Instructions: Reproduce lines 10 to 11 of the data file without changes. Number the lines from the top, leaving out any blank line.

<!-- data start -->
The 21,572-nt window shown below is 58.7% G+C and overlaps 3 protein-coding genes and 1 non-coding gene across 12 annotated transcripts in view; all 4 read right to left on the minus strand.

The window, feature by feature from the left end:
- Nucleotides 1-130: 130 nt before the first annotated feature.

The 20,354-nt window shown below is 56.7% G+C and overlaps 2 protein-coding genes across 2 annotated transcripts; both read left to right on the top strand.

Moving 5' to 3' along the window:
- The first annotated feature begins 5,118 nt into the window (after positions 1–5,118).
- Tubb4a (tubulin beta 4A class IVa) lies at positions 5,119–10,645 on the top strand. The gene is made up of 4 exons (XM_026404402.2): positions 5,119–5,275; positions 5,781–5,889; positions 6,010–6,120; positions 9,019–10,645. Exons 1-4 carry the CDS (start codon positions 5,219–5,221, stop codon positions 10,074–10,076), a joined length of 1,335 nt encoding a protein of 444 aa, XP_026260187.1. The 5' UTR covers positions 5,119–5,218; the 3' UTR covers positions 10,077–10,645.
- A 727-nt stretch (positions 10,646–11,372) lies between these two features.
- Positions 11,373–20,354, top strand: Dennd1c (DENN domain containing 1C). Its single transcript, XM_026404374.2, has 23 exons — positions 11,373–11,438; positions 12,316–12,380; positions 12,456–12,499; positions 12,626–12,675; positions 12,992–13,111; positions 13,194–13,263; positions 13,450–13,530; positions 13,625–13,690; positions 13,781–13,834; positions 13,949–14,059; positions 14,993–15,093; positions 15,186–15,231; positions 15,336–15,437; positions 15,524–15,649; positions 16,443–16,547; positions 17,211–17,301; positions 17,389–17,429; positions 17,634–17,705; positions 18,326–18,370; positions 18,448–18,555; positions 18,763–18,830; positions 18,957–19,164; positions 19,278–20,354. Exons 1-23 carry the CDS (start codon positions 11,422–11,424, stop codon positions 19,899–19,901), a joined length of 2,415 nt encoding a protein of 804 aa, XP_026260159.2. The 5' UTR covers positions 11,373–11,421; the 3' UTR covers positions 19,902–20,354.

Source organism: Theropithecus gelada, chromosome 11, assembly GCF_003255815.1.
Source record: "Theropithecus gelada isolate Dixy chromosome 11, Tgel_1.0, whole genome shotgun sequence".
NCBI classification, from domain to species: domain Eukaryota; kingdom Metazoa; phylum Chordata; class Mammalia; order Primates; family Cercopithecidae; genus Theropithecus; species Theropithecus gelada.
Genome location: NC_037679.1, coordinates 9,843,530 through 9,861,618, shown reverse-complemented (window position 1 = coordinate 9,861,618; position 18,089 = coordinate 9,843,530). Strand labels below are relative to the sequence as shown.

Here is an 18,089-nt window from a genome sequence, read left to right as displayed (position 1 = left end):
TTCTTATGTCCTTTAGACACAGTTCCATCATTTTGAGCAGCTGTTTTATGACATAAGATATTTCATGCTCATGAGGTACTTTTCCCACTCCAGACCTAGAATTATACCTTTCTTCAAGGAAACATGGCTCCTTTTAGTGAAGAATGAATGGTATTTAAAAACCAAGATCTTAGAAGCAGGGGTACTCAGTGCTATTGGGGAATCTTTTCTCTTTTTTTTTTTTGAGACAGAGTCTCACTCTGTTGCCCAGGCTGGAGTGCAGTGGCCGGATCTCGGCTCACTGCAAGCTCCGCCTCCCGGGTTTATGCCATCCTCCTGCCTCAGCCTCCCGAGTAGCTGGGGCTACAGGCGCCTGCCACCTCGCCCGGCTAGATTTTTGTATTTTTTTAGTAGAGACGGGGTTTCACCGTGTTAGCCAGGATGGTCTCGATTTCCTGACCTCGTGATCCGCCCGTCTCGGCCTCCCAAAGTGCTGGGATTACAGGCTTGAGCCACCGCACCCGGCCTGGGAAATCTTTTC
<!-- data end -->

Source organism: Theropithecus gelada, chromosome 11, assembly GCF_003255815.1.
Source record: "Theropithecus gelada isolate Dixy chromosome 11, Tgel_1.0, whole genome shotgun sequence".